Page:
Budget cuts have forced public schools to reduce their curriculum offerings, increase class sizes, and cut back on teacher positions. However, to fill the fiscal gap, many schools are taking even more drastic measures to reduce their operating costs.
The costs of new textbooks, classroom materials, and even handouts can result in massive school expenses. Subsequently, many public schools are now requiring students to purchase their own materials and books! As a result, many families may be forced to increase their education spending to meet their child’s classroom needs.
This video offers an overview of public K-12 education in the United States.
Cutting Jobs, Classes...and Textbooks?
When schools are faced with budget costs, most districts begin by eliminating faculty positions; however, reducing the number of teachers and administrators can only go so far on the bottom line. If school leaders reduce their faculty numbers, but still have not met their budgetary restrictions, then leaders are forced to develop new, and often controversial, alternatives.
For example, according to ABC News, schools across the state of California are hoping to reduce their spending by using older textbooks for longer periods of time. While California schools have already eliminated various educational programs, along with teaching and faculty positions, these cuts are simply not enough – and new textbooks are literally getting the ax.
In fact, school leaders report that the state of California will not be able to provide most of its public schools with new textbooks until at least 2014! Some schools in California, however, who do have textbook money saved, are still opting to use their older textbook editions in exchange for more teaching positions. For example, California’s 5th largest school district, Elk Grove, is investing its $3.5 million in textbook savings to hire and offer continuing employment to teachers.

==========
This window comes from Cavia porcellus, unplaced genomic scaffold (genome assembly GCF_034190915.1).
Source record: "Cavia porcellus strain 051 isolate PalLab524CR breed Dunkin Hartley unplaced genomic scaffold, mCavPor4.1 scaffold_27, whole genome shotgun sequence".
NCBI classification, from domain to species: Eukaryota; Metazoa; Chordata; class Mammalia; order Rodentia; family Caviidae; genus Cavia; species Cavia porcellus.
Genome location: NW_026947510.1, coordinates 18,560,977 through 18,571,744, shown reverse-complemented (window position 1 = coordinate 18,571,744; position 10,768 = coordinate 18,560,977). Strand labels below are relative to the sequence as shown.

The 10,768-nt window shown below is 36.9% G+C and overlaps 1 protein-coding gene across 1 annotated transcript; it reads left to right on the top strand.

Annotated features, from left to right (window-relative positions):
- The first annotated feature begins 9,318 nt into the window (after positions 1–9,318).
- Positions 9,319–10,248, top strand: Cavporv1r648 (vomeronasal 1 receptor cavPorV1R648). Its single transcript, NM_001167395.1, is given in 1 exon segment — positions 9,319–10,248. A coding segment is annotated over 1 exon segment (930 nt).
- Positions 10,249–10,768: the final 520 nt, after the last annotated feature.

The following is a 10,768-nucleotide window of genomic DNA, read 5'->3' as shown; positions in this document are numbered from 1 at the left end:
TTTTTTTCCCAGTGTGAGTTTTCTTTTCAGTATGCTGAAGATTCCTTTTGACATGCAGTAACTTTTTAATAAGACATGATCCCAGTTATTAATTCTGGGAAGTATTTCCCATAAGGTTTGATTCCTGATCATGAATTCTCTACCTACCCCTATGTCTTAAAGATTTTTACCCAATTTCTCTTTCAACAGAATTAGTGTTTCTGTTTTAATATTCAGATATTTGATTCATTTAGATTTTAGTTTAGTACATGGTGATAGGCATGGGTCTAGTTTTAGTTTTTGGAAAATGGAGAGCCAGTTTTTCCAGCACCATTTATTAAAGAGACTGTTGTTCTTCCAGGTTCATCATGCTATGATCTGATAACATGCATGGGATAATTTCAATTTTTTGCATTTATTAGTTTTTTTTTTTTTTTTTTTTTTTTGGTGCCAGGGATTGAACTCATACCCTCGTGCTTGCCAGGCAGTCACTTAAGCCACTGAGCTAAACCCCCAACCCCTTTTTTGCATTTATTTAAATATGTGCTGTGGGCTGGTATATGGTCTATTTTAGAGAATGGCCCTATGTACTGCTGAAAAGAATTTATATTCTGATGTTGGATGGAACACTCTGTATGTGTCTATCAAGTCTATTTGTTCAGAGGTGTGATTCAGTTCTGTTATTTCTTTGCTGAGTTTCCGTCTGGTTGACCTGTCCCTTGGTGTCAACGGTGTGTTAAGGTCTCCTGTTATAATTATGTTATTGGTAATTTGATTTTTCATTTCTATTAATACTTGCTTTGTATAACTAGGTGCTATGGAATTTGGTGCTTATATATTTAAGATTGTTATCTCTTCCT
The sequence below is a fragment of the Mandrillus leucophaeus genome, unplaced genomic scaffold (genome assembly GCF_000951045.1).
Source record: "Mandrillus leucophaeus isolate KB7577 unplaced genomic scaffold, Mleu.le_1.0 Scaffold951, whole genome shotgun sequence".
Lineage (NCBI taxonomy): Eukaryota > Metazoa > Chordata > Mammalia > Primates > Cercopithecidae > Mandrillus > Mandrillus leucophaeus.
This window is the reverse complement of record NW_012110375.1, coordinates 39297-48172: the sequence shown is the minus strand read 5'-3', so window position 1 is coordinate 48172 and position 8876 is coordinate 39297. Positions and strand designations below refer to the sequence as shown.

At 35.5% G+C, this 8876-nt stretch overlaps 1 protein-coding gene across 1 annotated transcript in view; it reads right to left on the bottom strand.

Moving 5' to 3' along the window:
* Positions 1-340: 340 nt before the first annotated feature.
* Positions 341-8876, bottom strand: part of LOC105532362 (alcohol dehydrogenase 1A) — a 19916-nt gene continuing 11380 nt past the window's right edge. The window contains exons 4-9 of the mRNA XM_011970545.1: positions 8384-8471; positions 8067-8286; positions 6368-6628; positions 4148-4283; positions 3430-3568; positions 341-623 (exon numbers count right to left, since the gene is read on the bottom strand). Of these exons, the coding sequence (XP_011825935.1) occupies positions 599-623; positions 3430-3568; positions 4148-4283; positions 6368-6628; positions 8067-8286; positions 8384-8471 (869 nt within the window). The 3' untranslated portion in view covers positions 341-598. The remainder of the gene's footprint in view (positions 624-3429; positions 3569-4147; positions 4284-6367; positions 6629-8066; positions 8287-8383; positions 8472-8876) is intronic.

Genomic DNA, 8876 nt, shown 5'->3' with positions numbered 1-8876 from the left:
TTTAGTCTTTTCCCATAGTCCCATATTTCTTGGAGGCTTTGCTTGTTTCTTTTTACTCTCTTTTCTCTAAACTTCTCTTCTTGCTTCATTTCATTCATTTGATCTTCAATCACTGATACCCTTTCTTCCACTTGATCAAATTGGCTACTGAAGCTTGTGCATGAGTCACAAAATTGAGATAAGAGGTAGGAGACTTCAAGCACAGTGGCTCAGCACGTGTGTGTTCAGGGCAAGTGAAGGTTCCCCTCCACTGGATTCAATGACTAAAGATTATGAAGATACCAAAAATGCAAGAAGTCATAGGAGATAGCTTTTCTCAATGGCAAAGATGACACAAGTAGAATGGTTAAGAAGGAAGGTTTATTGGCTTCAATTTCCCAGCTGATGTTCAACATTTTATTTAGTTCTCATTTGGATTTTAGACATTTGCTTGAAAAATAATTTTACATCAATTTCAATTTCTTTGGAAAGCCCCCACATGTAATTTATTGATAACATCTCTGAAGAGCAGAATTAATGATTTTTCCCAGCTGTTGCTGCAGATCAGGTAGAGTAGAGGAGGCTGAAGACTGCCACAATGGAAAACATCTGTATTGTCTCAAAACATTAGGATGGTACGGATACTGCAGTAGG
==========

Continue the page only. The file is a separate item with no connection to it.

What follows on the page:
While holding on to old textbooks may not seem like such a bad idea, critics are concerned that students in California public schools will lack exposure to some of the world’s most powerful changes, innovations, and signs of progress. Specifically, “Children are going to have to keep using their old textbooks, meaning some history books won't include Barack Obama as the first African-American President, or science books may not talk about global warming.”
This video looks at the overall state of budget cuts.
Public Schools: Not Necessarily “Free”
To help bridge the informational gap, some experts argue that teachers should implement greater online learning opportunities for their kids, as the internet can teach students about current information without the large costs of purchasing new books.
While the internet certainly seems to be a viable option, many California public school students lack at-home access to a computer and/or the internet. Adding to this, schools across the state cannot afford to provide each student (or even most students) with computer access on campus. As such, some families feel pressured to buy their own laptops or computers, along with at-home internet access, in order to provide the basics for their child's educational progress.
More Educational Costs Shifted onto Parents
In addition to purchasing at-home computers and internet access, many parents must bear printing costs as well! In an effort to reduce the funds used on copy machines, paper, and ink for handouts, some schools now require students to print their own handouts at home.
With the assistance of the internet, students are now often encouraged to download assignments at home, print them or finish them online, and then submit either a hard copy or an electronic version of the assignment.
Expanding on this trend, as the Paper Cut Knowledge Base reveals, many schools are also enforcing copy and printing restrictions for both teachers and students. Paper Cut Knowledge Base, which provides an IT network specifically designed to reduce paper costs in public schools, has created various programs to allow school leaders to monitor and track weekly, monthly, or annual printing quotas for each student and teacher. If a teacher or student exceeds his or her limit, then the teacher or student can purchase extra copies with their own money.
From teaching positions to even printing ink, clearly, budget cuts are impacting public schools on every level. This school year, many parents will need to create household budgets that take into consideration at-home computers, internet access, and printing supplies. Hopefully, the list of shifting financial burdens from schools to parents will not grow much longer.
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